Cuillin Ridge Equipment List

Cuillin Ridge Kit List

Above all, your kit needs to do the job but be as light as possible. Lightweight breathable fabrics are ideal for waterproofs, which are carried as often as worn (hopefully!)

Technical Clothing

  • Waterproof jacket – lightweight breathable model
  • Overtrousers – with long side zips
  • Socks – warm ‘Smartwool’ type, plus thin liner socks and spares
  • Wicking thermal tops/t-shirts
  • Softshell jacket¬†– or equivalent light insulating layer
  • Mountain trousers – light/mid-weight windproof softshell model
  • Gloves – 2 pairs, thin and midweight
  • Warm hat – must fit under a helmet
  • Spare warm layer – fleece or lightweight synthetic belay jacket

Personal Items

  • Water Container(s) – capacity to carry 2 litres
  • Headtorch – with new batteries
  • Map, compass and whistle (optional, but a good idea)
  • Personal medications and blister kit – zinc oxide tape, compeed, painkillers etc
  • Sun Glasses – CE rated 3 or 4
  • Sun and lip cream – factor 30+
  • Sun hat
  • Shorts and t-shirt

Technical Equipment

  • Rucsac ~40/45l – must be big enough to carry food, water and bivi kit
  • Waterproof rucsac liner – Drysac, or heavy duty polythene bag
  • *Semi rigid B2 mountaineering bootsAxe, Boot and Crampon advice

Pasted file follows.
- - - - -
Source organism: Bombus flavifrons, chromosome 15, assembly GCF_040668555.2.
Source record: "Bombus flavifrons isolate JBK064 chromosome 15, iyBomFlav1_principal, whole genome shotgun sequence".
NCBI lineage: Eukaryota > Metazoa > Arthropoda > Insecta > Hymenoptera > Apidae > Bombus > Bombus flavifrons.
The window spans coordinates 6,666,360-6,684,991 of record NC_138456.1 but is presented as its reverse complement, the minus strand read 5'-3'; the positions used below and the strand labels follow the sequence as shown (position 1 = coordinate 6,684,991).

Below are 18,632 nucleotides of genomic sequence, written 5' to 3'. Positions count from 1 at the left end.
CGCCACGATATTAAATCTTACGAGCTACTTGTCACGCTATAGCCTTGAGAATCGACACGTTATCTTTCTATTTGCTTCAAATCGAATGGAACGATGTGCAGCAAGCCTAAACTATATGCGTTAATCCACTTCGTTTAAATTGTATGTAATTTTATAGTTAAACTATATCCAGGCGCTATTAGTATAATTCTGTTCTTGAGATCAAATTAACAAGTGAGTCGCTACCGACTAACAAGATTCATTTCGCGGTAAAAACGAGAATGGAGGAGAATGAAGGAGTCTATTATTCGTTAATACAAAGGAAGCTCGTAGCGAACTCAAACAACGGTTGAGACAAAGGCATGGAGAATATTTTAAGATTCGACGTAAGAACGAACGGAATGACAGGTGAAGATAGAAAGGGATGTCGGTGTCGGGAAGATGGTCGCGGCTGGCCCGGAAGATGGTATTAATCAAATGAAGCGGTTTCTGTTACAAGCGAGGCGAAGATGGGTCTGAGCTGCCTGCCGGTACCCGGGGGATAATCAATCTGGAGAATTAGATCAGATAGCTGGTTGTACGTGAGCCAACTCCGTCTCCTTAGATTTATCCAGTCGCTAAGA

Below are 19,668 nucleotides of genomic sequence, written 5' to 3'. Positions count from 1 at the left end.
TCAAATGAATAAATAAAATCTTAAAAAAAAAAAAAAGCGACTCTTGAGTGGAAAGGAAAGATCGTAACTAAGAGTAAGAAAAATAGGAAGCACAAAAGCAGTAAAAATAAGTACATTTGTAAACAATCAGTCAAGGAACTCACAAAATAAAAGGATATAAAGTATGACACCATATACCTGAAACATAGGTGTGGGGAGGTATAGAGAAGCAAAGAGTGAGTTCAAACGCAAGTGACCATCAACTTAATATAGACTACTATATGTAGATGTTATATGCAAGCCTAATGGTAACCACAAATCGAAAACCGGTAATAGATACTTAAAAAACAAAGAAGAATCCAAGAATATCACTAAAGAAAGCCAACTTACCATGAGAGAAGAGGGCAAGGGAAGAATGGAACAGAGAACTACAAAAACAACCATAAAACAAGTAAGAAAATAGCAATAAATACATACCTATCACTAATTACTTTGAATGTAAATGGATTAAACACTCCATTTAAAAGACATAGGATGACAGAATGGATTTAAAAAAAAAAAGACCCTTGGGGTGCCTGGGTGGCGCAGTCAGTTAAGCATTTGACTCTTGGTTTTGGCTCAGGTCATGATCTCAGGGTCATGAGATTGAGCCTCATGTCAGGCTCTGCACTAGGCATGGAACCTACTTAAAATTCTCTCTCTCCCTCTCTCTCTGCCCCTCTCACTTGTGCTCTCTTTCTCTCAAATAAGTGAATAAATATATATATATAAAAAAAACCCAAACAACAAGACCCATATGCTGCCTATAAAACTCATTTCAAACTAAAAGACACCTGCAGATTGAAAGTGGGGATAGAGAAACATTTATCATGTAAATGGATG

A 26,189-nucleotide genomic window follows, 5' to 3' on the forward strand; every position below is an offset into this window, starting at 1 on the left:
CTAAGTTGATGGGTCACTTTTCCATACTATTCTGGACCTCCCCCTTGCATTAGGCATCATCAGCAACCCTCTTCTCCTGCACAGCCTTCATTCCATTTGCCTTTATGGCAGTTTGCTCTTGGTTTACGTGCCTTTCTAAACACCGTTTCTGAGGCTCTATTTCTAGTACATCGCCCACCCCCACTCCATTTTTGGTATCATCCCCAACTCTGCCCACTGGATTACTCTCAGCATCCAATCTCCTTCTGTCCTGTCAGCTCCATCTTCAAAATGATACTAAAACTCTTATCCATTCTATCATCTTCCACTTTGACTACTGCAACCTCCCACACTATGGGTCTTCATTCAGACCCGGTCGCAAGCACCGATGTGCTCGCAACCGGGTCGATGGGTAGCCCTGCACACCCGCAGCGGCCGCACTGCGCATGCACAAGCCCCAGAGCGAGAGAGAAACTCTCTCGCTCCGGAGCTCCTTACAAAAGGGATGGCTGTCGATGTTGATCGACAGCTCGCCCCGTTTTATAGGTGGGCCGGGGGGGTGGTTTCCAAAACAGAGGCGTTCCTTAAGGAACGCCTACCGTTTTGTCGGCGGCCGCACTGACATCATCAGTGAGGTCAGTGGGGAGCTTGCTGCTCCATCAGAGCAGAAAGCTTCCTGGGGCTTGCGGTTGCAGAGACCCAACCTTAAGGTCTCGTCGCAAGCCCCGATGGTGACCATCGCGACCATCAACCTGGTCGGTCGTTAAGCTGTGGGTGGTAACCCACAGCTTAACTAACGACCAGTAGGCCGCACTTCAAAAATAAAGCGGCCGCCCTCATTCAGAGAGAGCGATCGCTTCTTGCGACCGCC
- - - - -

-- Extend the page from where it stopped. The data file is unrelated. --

• Approach shoes or trainers – sticky rubber models are excellent
  • Climbing Harness – with¬†locking karabiner and belay device
  • 120cm sling and locking karabiner
  • 2 prussik loops and karabiner – if in doubt, bring 3m of 6mm climbing cord!
  • Climbing helmet
  • Rock climbing shoes – bring a pair if you own them
  • Trekking poles – bring a pair if you use them

Bivouac Equipment

  • Lightweight sleeping bag – 2/3 season model
  • Bivi bag – made of breathable material (plastic survival bag not suitable!)
  • Sleeping mat
  • Mug and spoon – lightweight

Your guide will have ropes, climbing rack, first aid and survival equipment.

*These should be reasonably stiff 3/4 season mountaineering models (boots sold as ‘via ferrata’ models are also good for Skye). Soft bendy walking boots are not very good for technical scrambling/climbing (you may be better off in a pair of ‘sticky rubber’ approach shoes). See below for advice.


Recommendations and Advice
Visit the Knowledge Base section of our website or our blog for equipment advice. If you can’t find what you’re looking for, please get in touch!

Purchasing Equipment
Backcountry UK in Otley offer an excellent walking boot fitting service and general equipment advice.

Hiring Equipment
It’s best to have your own rock climbing shoes so you can get a proper fit, but if you need to hire some please get in touch. Other safety equipment can also be hired from us (subject to availability) – please see our Equipment Hire page for details.